[erlang-questions] sending data down the wire in mysql vs. mnesia

Lev Walkin <>
Sat Dec 1 23:56:50 CET 2007


Paul Mineiro wrote:
> With a fragmented MySQL table, I can execute a stored procedure
> on each MySQL fragment, and the reduce the collection of results in the
> client.  The only thing that travels over the wire is the collection of
> results, one for each fragment.
> 
> I'm looking for something similar from Mnesia.  Erlang has all the
> building blocks to put it together (so I have), but I can see an
> opportunity to come up with something standard within Mnesia which is
> reasonably general and would return me to a more location-transparent
> style of programming.

My point though is that Erlang _is_ the stored procedure around Mnesia.
What one does is runs a function mapped across several Mnesia nodes,
doing local computations, getting single results back. No difference.

> -- p
> 
> On Sat, 1 Dec 2007, Lev Walkin wrote:
> 
>> Paul Mineiro wrote:
>>> I don't find this answer satisfactory in the case of distributed
>>> fragmented mnesia tables.
>>>
>>> I've actually had to rewrite computations in map-reduce form with servers
>>> on each node doing operations on fragments that are local to the node (I
>>> still use mnesia for storage for operational benefits) and then collecting
>>> results (similar to gen_server:multi_call/4, but using pg2 and a custom
>>> hash function known both to the client and mnesia).  I was hoping to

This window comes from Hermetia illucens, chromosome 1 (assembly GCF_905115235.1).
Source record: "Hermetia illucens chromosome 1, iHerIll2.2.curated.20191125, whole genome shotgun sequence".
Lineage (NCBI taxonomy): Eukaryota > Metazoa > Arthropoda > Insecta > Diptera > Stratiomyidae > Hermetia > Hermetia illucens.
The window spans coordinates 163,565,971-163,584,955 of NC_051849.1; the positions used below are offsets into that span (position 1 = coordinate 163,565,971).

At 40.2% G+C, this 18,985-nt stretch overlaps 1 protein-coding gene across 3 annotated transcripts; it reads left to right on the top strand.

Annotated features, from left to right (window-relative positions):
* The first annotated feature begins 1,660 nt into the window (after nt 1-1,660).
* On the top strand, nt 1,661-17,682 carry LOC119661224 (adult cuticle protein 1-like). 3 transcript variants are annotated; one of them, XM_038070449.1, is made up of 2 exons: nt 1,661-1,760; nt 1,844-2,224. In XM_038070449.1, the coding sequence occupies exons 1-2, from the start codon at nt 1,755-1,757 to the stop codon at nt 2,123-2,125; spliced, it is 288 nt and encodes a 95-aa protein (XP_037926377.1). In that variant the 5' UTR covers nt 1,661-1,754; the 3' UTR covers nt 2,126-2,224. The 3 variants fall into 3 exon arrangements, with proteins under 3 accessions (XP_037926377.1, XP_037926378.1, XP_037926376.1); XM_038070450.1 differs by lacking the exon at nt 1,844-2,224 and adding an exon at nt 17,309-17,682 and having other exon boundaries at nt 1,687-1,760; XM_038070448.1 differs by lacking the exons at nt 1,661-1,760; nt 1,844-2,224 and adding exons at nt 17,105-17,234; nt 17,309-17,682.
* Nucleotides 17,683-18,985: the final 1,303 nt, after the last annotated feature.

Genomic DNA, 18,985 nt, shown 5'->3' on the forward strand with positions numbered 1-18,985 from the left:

>>> implement such computations in straight mnesia (less chances for me to
>>> screw something up) but noticed it was easy to start seeing 20 mbits of
>>> sustained I/O between my boxes even at low query rates for my application.
>>>
>>> It'd be nice to somehow within mnesia extend the concept of fragmented
>>> tables to reduce network I/O for incrementally computable
>>> aggregate functions.
>>
>> How would you do that with fragmented MySQL tables? Stored procedures
>> won't work in this case either. Apples and Oranges?
>>
>>
>>
>>
>>> -- p
>>>
>>> On Sat, 1 Dec 2007, Lev Walkin wrote:
>>>
>>>> Andrew Arrow wrote:
>>>>> I have a PHP + mysql app now that uses a mysql stored procedure to
>>>>> avoid sending lots of data "down the wire."  That is, the stored
>>>>> procedure iterates over thousands of rows, determines the value the
>>>>> app needs and sends back just the value.  This avoids the thousands of
>>>>> rows coming down the wire to have PHP compute the value.
>>>>>
>>>>> In moving this system to erlang + mnesia do I have to worry about the
>>>>> same issue?  It seems I will have to store the thousands of items in a
>>>>> set in a mnesia table, retrieve all the rows, and have erlang compute
>>>>> the value.  There's no way to do the iteration inside mnesia like
>>>>> there is in mysql is there?
>>>> You do this "stored procedure" thing in MySQL primarily to avoid
>>>> inter-process communication and serialization/deserialization.
>>>>
>>>> In Erlang+Mnesia case, the Mnesia table runs inside Erlang VM,
>>>> therefore avoiding inter-process communication issues. Also,
>>>> there is some advantage in not having to perform serialization
>>>> and deserialization, although with *ts tables (which Mnesia
>>>> is based upon) there is some copying going on anyway.
>>>>
>>>> So, the short answer is no, you don't do it in Mnesia. Primarily
>>>> because your surrounding Erlang code precisely acts like a "stored
>>>> procedure" around Mnesia tables, running in the same VM.
>>>>
>>>>
>>>> --
>>>> Lev Walkin
>>>> 
>>>> _______________________________________________
>>>> erlang-questions mailing list
>>>> 
>>>> http://www.erlang.org/mailman/listinfo/erlang-questions
>>>>
>>> Optimism is an essential ingredient of innovation. How else can the
>>> individual favor change over security?
>>>
>>>   -- Robert Noyce
>> _______________________________________________
>> erlang-questions mailing list
>> 
>> http://www.erlang.org/mailman/listinfo/erlang-questions
>>
> 
> Optimism is an essential ingredient of innovation. How else can the
> individual favor change over security?
> 
>   -- Robert Noyce




More information about the erlang-questions mailing list